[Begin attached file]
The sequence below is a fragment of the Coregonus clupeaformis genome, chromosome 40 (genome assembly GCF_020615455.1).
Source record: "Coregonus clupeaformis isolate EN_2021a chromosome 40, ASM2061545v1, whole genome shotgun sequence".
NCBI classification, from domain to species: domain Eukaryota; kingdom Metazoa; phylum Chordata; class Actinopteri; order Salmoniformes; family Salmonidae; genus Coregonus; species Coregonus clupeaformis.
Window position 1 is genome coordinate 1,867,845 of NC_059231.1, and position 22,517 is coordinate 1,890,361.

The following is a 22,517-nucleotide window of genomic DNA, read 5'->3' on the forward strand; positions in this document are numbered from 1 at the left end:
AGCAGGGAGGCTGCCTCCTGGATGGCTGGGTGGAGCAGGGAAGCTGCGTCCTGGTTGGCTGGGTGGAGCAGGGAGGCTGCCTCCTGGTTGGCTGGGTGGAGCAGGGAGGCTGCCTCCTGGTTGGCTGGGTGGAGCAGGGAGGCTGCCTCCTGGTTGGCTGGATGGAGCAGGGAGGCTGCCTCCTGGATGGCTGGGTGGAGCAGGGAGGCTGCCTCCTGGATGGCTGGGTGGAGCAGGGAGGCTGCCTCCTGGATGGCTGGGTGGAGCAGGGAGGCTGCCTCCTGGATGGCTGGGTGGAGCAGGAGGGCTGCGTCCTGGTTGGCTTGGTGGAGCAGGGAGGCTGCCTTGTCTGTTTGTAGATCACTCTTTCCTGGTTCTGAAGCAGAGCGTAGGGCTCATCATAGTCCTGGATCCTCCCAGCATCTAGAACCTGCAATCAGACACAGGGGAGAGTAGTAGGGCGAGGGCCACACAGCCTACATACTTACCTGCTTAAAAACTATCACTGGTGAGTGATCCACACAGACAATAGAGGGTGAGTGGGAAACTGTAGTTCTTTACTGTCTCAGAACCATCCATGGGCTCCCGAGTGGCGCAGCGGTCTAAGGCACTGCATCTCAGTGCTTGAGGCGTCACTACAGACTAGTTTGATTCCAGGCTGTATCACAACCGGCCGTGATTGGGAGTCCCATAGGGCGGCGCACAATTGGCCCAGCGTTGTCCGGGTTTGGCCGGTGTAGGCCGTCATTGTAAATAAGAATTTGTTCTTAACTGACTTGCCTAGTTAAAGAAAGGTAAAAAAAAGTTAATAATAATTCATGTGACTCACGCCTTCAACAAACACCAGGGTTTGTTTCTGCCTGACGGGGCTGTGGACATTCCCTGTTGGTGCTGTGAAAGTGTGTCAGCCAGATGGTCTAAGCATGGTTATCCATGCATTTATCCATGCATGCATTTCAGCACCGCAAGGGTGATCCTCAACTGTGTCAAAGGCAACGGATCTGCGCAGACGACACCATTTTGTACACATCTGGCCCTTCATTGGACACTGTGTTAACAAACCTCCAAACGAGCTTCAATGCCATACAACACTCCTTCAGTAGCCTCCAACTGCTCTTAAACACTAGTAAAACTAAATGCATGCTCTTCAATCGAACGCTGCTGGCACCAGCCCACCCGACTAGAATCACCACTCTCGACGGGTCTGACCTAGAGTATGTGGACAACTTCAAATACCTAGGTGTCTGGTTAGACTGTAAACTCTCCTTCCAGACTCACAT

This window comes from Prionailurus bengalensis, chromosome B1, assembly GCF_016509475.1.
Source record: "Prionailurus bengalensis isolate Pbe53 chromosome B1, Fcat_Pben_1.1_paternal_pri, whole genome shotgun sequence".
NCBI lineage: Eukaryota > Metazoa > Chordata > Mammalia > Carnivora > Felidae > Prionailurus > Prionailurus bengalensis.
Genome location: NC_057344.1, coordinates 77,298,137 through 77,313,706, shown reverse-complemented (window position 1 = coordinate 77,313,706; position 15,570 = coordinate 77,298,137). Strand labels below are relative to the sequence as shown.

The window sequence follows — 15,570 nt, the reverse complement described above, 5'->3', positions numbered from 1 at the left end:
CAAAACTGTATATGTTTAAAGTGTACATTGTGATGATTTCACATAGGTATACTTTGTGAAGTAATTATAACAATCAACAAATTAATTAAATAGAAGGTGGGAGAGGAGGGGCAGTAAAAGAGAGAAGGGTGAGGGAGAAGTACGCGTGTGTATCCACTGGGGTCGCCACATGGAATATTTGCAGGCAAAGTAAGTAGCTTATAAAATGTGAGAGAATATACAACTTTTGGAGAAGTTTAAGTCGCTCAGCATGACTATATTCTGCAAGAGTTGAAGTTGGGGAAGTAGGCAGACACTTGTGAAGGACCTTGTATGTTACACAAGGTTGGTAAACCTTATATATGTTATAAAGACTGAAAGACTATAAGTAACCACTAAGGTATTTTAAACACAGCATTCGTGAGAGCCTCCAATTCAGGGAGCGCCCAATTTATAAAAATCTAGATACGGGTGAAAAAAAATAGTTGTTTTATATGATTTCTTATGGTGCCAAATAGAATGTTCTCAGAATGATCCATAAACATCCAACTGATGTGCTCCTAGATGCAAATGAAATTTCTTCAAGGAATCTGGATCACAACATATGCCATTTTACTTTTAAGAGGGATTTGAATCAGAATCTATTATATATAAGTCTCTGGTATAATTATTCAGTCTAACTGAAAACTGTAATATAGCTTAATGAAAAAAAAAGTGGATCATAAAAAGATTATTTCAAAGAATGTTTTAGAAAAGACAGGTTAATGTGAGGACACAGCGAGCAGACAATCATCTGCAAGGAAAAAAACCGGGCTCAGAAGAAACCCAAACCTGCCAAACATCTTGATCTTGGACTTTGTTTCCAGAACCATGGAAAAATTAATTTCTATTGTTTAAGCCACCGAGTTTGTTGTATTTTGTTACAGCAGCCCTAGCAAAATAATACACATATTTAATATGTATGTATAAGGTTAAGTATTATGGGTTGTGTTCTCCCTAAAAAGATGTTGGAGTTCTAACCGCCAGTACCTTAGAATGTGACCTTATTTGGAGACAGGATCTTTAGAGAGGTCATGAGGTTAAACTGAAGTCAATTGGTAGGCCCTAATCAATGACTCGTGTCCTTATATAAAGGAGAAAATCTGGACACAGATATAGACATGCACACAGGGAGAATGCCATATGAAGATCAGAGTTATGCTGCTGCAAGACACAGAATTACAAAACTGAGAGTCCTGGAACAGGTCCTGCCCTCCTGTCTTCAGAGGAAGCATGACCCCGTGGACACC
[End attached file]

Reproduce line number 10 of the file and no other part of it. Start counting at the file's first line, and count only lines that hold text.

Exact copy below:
Genome location: NC_057344.1, coordinates 77,298,137 through 77,313,706, shown reverse-complemented (window position 1 = coordinate 77,313,706; position 15,570 = coordinate 77,298,137). Strand labels below are relative to the sequence as shown.